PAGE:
Line drawing used by AI to detect the onset of Alzheimer’s disease

An artificial intelligence (AI) system is utilising a black and white line drawing of two children sneaking into a cookie jar behind their mother’s back to identify the onset of Alzheimer’s disease.

For many years, the Cookie Theft cognitive test has been used to diagnose dementia and other cognitive disorders.

The AI system, which was formed by the multinational pharmaceutical corporation Pfizer and IBM Research, utilises natural language processing to examine small extracts of the discourse of the participants describing the photo, to predict whether healthy people may get the disease.

It spots subtle differences such as grammatical and sentence structure errors.

The discourse samples came from The Framingham Heart Study, which has examined 5,000 people and their families since 1948.

Due to the extended period of the study, the AI system could examine past samples of the participants, while they were not experiencing cognitive struggles. Therefore, the AI was able to check the accuracy of these past diagnosis predictions.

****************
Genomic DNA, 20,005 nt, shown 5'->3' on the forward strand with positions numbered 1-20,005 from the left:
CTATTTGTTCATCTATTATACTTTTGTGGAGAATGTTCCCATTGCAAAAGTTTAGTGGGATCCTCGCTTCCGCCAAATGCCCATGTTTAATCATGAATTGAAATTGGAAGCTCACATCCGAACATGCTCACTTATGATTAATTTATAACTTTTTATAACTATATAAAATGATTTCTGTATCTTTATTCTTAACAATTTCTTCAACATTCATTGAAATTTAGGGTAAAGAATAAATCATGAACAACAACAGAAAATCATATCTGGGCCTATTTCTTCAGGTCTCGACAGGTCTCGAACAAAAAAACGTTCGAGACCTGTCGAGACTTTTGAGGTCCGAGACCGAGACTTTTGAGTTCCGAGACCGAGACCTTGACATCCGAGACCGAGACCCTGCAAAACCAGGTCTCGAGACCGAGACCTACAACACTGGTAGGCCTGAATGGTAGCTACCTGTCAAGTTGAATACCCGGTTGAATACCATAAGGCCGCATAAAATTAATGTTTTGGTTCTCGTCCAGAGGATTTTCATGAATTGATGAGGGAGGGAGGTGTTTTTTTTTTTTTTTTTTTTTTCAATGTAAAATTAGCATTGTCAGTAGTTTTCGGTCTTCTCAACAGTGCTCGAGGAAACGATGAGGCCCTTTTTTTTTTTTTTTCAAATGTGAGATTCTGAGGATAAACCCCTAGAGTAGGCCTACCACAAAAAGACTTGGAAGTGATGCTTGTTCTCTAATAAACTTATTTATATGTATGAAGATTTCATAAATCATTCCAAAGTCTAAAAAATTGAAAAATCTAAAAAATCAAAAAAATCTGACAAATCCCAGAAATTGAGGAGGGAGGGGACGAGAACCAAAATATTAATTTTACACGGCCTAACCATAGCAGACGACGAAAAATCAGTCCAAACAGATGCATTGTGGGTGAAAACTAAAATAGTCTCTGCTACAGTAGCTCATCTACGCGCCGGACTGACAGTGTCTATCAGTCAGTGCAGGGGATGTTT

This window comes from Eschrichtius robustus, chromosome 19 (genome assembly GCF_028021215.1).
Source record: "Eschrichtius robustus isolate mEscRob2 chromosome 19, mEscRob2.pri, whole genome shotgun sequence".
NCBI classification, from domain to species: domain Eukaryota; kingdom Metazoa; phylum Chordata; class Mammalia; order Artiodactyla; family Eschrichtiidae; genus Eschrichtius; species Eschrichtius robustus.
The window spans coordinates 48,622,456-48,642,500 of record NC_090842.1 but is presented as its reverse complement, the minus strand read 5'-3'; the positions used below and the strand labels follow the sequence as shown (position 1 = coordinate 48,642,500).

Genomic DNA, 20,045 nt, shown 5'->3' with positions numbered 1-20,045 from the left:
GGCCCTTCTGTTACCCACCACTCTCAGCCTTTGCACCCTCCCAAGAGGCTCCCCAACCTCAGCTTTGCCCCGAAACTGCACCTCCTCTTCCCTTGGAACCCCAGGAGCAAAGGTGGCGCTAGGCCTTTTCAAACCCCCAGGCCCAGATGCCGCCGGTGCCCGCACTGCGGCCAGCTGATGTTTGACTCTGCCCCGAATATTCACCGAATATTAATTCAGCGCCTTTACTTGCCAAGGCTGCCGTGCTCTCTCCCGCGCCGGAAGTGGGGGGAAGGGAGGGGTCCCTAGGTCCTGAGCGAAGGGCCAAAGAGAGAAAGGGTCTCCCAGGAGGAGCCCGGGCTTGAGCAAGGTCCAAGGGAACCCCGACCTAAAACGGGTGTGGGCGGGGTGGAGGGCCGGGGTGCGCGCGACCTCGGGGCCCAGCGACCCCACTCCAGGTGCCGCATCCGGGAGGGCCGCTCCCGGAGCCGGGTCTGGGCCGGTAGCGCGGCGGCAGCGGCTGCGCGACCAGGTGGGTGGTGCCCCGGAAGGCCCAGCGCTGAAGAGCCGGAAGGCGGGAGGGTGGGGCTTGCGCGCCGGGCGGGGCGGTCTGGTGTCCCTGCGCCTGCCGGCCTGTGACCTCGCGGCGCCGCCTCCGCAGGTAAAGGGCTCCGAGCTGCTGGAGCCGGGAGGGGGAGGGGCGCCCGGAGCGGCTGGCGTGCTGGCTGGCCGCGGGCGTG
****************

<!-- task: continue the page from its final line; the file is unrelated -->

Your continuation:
Researchers state it could predict onset with 70 per cent accuracy, and seven years earlier than human doctors.

Director of Research at the Alzheimer’s Society, Fiona Carragher, states that “this is an exciting further step in the use of artificial intelligence and language to get much earlier and more accurate diagnoses. Though we need to see these methods tested further in larger, diverse groups of people.”

Currently, there is no known cure for Alzheimer’s disease, which damages the connections between a person’s nerve cells in the brain, and alters their memory and other cognitive abilities.

IBM’s vice-president of Healthcare Research, Ajay Royyuru, says “he hopes that AI systems can help doctors understand the role bio-markers such voice can play in diagnosis and predictive medicine.”

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